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If x and y are positive integers, is x a multiple of y?

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If x and y are positive integers, is x a multiple of y? [#permalink]

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If x and y are positive integers, is x a multiple of y?

(1) y^2 + y is not a factor of x.
(2) x^3 + x is not a multiple of y.
[Reveal] Spoiler: OA

Kudos [?]: 4 [1], given: 0

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S
Joined: 27 Dec 2016
Posts: 153

Kudos [?]: 38 [0], given: 192

Concentration: Social Entrepreneurship, Nonprofit
GPA: 3.65
WE: Sales (Consumer Products)
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Re: If x and y are positive integers, is x a multiple of y? [#permalink]

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New post 05 Sep 2017, 11:16
sahuamit91 wrote:
If x and y are positive integers, is x a multiple of y?

(1) y^2 + y is not a factor of x.
(2) x^3 + x is not a multiple of y.


Interesting question! Trying to solve twice and still not get the right answer. :sad: :sad:

Waiting for OE.
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Kudos [?]: 38 [0], given: 192

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If x and y are positive integers, is x a multiple of y? [#permalink]

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New post 05 Sep 2017, 12:15
sahuamit91 wrote:
If x and y are positive integers, is x a multiple of y?

(1) y^2 + y is not a factor of x.
(2) x^3 + x is not a multiple of y.


The re-framed question can be Is \(x = yk\) (where \(k\) is any constant)

Statement 1: this implies that \(y^2 + y = y(y+1)\) does not divide \(x\). But \(x\) may or may not be a multiple of \(y\).
If \(x\) is a multiple of \(y\) i.e let \(x= yk\), then as per the statement \(\frac{x}{y(y+1)}\) is not divisible, or \(\frac{yk}{y(y+1)}\)
or \(\frac{k}{(y+1)}\) or \(k\) is not divisible by \((y+1)\). But \(x\) can be a multiple of \(y\). Similarly \(x\) may not be a multiple of \(y\) altogether. Hence the statement is not sufficient

Statement 2: this implies \(x^3+x\) or \(x(x^2+1)\) is not a multiple of \(y\). This statement is Sufficient to prove that \(x\) is not multiple of \(y\) because if \(x\) had been a multiple of \(y\) then let \(x=yk\)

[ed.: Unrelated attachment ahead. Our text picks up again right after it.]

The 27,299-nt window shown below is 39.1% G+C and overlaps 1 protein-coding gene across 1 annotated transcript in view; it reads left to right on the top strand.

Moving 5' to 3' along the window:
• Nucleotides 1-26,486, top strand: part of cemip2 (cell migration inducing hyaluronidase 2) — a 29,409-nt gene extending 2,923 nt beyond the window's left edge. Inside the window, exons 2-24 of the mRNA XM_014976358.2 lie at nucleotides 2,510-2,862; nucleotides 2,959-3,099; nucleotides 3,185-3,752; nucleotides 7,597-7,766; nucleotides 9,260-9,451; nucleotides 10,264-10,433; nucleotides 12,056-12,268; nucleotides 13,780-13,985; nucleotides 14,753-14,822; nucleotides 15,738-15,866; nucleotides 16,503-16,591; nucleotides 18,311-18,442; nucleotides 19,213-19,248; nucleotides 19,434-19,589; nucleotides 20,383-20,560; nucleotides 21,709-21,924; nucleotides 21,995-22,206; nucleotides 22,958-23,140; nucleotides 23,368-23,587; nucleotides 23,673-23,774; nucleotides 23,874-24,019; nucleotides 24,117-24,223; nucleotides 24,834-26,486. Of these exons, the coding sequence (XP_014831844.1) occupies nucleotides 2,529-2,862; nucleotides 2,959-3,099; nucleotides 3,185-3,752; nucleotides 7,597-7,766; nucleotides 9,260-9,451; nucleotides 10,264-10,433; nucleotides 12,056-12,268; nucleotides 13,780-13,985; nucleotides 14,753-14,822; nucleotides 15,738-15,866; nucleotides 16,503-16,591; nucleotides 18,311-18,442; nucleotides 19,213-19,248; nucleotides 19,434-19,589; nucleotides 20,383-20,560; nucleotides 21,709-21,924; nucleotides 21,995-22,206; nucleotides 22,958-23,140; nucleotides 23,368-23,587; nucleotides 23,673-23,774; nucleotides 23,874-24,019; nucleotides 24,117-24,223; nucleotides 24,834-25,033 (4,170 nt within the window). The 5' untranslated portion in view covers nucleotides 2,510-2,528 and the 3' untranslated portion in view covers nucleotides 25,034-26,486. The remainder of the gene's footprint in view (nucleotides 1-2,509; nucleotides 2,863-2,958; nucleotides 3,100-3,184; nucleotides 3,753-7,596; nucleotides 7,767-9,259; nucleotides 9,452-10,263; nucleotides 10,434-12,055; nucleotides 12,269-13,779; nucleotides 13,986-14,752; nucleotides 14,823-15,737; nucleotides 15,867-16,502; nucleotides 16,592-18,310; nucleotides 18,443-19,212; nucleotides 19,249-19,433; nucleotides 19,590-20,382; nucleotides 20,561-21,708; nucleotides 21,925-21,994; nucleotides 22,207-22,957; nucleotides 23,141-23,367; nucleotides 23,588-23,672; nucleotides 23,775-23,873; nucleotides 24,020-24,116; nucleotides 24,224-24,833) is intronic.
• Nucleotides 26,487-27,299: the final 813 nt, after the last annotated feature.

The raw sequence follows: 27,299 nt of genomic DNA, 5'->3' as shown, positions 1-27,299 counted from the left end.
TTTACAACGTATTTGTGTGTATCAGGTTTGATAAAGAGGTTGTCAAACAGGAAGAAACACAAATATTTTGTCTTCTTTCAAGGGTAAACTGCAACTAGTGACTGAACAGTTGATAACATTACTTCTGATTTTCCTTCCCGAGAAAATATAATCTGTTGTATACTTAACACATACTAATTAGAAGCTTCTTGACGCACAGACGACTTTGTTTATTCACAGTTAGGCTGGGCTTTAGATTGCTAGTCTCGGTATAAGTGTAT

so \(x(x^2+1) = yk({y^2k^2}+1) =\) multiple of \(y\), which is not true as per the statement. Hence Sufficient

Option \(B\)

Kudos [?]: 175 [0], given: 31

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Kudos [?]: 38 [0], given: 192

Concentration: Social Entrepreneurship, Nonprofit
GPA: 3.65
WE: Sales (Consumer Products)
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If x and y are positive integers, is x a multiple of y? [#permalink]

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New post 05 Sep 2017, 12:40
sahuamit91 wrote:
If x and y are positive integers, is x a multiple of y?

(1) y^2 + y is not a factor of x.
(2) x^3 + x is not a multiple of y.


Got some enlighment here :-D

Question ask whether \(\frac{x}{y}=integer\).

Statement 1
- We can write the statement into \(\frac{x}{(y^2)+y}=non integer\)
- Simplify equation, we get \(\frac{x}{y(y+1)}=non integer\) --> we isolate \(\frac{x}{y}\) --> \(\frac{x}{y}=non integer*(y+1)\)
- From here, we can conclude that \(\frac{x}{y}\) can be either an integer or not an integer.
- Case 1 : let say we have non integer \(\frac{1}{3}\) and \(y=2\), so \(\frac{1}{3}*(2+1) = integer\).
- Case 2 : let say we have non integer \(\frac{1}{3}\) and \(y=3\), so \(\frac{1}{3}*(3+1) = non integer\).
- INSUFFICIENT.

Statement 2
- We can write the statement into \(\frac{x^3+x}{y}=non integer\)
- Simplify equation, we get \(\frac{x(x^2+1)}{y}=non integer\) --> we isolate \(\frac{x}{y}\) --> \(\frac{x}{y}=\frac{non integer}{(x^2+1)}\).
- From here, we can conclude that the result of \(\frac{x}{y}\) always non integer. There is no way a non integer when divided by integer become integer.
- Thus, we got the definite answer here!
- SUFFICIENT

B 8-)
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If x and y are positive integers, is x a multiple of y?   [#permalink] 05 Sep 2017, 12:40
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